How does popcorn pop?Delaney T. 2012
The smell of popcorn popping is one that arouses the senses of both young and old and makes the mouth water for a tasty handful. It makes a cold day a little cozier and a movie a little more enjoyable. Just about everything is better with
popcorn and almost everyone loves it. It is one of the most enjoyed snacks of all time, but where did it come from and how does it pop?

Legends:
There is a legend that old-timers tell of a certain summer when it got so hot that the corn in the fields stared popping right off the stalks. The cows and pigs thought it was a snow blizzard and they lay down and froze to death.
In American Indian folklore, some tribes were said to believe that quiet, contented spirits lived inside of each popcorn kernel. When their houses were heated, the spirits would become angrier and angrier, shaking the kernels, and when the heat became to hot, they would burst out of their homes and into the air in a puff of steam.


Prehistory:
The oldest ears of popcorn ever found were discovered in the Bat Cave (a site known to have been used by cave dwellers practicing agriculture three thousand years ago) of west central New Mexico in 1948 and 1950 by anthropologist Herbert Dick and botanist Earle Smith, Harvard graduate students. They discovered layers of trash, and garbage which had decomposed over two thousand years. In the trash were 766 cases of shelled cobs, 125 loose kernels, 8 pieces of husks, 10 of leaf casings, and 5 of tassels and tassel pieces. The deeper they dug, the smaller and more ancient the cobs, until they reached bottom and found tiny cobs of popcorn in which each kernel was in its own husk. Among those prehistoric kernels, they found six that were partly or completely popped. These grains have been so well preserved that they would still pop. In fact, they took a few unpopped kernels and dropped them into a little hot oil to prove that they could still pop. They have been dated to be about 5,600 years old.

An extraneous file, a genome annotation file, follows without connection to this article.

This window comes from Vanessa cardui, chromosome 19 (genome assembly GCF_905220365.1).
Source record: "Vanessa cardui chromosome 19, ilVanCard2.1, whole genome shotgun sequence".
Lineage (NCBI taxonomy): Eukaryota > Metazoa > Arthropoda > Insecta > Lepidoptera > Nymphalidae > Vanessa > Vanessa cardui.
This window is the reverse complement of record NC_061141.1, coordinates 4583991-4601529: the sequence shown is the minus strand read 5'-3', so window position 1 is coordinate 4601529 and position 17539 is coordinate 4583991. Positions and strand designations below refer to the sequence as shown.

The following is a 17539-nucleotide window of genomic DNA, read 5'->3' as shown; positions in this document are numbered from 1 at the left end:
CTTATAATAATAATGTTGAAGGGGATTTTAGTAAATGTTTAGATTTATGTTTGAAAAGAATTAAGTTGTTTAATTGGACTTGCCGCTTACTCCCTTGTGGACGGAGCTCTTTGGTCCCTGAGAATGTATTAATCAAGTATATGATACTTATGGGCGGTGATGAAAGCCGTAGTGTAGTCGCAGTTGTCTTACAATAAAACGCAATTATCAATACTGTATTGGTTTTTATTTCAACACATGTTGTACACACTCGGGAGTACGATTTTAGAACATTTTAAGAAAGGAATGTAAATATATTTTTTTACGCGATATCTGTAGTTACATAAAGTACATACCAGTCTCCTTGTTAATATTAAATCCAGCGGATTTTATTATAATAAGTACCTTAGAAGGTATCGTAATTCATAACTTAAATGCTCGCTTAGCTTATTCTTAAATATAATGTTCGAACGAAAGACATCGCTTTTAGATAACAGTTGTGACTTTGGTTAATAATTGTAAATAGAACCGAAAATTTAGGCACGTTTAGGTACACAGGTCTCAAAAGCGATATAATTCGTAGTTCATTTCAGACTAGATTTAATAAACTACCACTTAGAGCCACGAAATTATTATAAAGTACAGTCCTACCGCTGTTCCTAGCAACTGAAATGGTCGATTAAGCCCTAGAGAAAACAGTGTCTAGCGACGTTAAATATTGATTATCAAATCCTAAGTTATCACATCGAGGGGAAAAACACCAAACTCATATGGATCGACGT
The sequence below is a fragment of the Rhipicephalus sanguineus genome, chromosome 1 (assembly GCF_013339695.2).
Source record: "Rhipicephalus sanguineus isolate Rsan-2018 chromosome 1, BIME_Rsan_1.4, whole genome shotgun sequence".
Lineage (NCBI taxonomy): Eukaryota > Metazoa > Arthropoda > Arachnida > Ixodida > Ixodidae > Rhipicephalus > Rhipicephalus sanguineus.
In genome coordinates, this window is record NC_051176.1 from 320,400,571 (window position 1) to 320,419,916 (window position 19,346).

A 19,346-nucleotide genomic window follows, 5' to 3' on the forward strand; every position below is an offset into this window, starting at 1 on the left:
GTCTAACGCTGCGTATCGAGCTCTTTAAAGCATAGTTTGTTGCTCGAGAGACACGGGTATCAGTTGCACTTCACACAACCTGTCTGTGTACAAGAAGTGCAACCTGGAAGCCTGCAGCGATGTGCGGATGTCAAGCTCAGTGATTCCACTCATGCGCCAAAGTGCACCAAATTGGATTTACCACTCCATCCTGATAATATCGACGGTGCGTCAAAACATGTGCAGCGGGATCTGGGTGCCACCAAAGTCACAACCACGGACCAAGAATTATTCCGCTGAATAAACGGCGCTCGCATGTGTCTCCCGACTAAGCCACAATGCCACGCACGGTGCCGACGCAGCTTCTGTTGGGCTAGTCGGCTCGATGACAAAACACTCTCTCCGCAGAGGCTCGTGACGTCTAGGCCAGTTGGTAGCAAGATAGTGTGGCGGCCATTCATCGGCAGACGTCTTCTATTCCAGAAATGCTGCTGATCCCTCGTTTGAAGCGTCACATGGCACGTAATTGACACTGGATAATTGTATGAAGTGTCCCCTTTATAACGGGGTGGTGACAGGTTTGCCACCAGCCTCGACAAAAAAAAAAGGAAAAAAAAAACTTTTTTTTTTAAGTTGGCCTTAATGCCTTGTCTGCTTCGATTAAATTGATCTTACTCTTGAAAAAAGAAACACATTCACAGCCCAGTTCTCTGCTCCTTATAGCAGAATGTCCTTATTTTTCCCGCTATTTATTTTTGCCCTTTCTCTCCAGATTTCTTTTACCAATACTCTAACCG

popcorn homeade diagram DT wiki.jpg
This diagram shows how popcorn pops.


How popcorn pops:
Only popcorn kernels can pop, and the secret is water. Each kernel contains a small amount of water stored in a circle of soft starch inside the hard outer casing. When heated to around 450*F, the moisture turns to steam, creating pressure inside the kernel. As the pressure builds, the casing eventually cracks and gives away, and the kernel explodes and pops, allowing the water to escape as steam and turning the kernel inside out. If you have ever
popped popcorn, you know that it explodes everywhere!

To keep popcorn from exploding everywhere, modern popcorn poppers usually have some way to keep the popcorn contained. There are air poppers, poppers made for the fireplace, bags designed as poppers for the microwave, foil pans designed for the stove top, and various machines that use heat and oil. Even though our






Boiling: